How the Hamburger Became the World’s Favourite Sandwich
One of the few foods you can find at both fast-food drive-throughs and Michelin-starred restaurants, burgers are, well, king.
Katie Synold / TMB Studio
A royal reputation
Americans alone eat some 50 billion hamburgers each year, but “burgernomics” are international: The Economist magazine uses its Big Mac index to compare the purchasing power of various nations’ currencies based on the price of the McDonald’s staple, with the U.S. price serving as a baseline. (In 2022, for example, the priciest Big Mac among 58 countries was in Switzerland, US$6.71; the cheapest was in Venezuela, US$1.76. The U.S. price was $5.81.)
The hamburger origin story
While both the Roman and Mongol empires enjoyed early versions of what we call hamburger meat, it came to be associated with the German city that would ultimately give it its name in the 18th and 19th centuries: Hamburg.
A 1747 English cookbook had a recipe for “Hamburg sausage” made with minced beef. And by the start of the 19th century, German emigrants sailing from Hamburg, a major port, took with them cakes of salted beefsteak as sustenance for their long sea voyage to the New World. The salting helped preserve it for the journey, and it could be eaten without the need for utensils.
Americans originally called the dish “Hamburg steak,” and, eventually, “hamburger.” It’s still not known for sure who can be credited as being the first to “invent” the sandwich. In 1885, both “Hamburger Charlie” Nagreen of Seymour, Wisconsin, and the Menches brothers of (fittingly) Hamburg, New York, served ground-beef sandwiches at their local fairs.
Meanwhile, Louis’ Lunch in New Haven, Connecticut, claims to be the oldest burger joint in America, serving beef patties between slices of white toast since 1900. And the first burger chain in the U.S. was neither McDonald’s nor Burger King. The craze kicked off in 1921 when Kansas cook Walter Anderson co-founded White Castle.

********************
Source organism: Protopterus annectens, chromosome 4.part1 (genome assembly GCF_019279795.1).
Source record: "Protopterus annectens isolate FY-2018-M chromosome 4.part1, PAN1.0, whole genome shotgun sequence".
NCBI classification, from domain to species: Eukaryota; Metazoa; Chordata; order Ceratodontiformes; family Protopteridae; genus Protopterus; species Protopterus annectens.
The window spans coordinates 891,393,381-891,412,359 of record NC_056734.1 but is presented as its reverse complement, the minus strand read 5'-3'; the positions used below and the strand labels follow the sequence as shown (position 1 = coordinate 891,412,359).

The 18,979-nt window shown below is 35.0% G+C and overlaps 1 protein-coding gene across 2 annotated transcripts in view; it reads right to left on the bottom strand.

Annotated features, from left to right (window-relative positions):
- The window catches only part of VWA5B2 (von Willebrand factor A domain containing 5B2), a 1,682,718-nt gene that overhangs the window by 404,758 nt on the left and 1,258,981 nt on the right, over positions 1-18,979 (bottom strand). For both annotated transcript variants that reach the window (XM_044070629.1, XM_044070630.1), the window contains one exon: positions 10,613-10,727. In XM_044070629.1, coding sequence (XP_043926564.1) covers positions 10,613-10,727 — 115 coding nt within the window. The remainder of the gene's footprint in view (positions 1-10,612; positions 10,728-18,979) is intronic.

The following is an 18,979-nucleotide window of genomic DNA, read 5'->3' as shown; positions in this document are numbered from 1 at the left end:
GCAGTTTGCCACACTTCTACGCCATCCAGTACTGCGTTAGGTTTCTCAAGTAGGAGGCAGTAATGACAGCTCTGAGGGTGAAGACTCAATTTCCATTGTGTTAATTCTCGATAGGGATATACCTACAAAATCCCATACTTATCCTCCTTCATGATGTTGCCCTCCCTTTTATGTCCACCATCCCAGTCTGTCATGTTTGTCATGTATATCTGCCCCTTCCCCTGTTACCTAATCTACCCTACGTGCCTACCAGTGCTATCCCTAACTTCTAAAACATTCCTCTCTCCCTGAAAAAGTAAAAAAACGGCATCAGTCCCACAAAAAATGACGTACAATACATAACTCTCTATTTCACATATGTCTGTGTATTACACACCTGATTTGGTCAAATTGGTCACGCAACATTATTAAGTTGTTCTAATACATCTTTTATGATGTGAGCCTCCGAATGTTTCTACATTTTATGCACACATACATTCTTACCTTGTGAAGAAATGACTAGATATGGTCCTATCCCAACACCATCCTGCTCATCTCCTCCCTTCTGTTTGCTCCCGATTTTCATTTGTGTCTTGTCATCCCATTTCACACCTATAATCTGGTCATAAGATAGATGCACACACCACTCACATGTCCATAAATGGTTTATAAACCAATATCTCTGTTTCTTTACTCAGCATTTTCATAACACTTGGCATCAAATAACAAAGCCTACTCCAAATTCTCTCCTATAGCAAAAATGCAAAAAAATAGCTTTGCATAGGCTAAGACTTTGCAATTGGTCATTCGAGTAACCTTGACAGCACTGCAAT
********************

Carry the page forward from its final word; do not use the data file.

During both World Wars, the Germanic moniker came to be seen as unpatriotic in America, and some restaurants opted to change the name to “liberty sandwich” or “liberty steak.” That didn’t stick.
Burgers go global
Not everyone considers hamburgers a handheld food. Many around the world prefer to tackle theirs with a fork and knife. Among them: the late Queen Elizabeth II—and some French diners. (There’s even a hyperspecific burger knife made by Wüsthof.)
Today’s variations are just about endless. The beef can be swapped for turkey, bison, squid (popular in Japan) or a portobello mushroom cap. In Australia, beyond typical add-ons like cheese, pickles and ketchup, you can choose a fried-egg topper, and slices of pineapple, pumpkin and beet. In Belgium and the Netherlands there is the Bicky burger, which features a deep-fried patty made with pork, chicken and horse meat.
Considering that burgers are a staple on menus all over the world, it’s no surprise there are so many ways to cook, top and eat this classic.
Now that you know the hamburger origin story, discover the history of gelato, a frozen Italian treat that’s become a global favourite.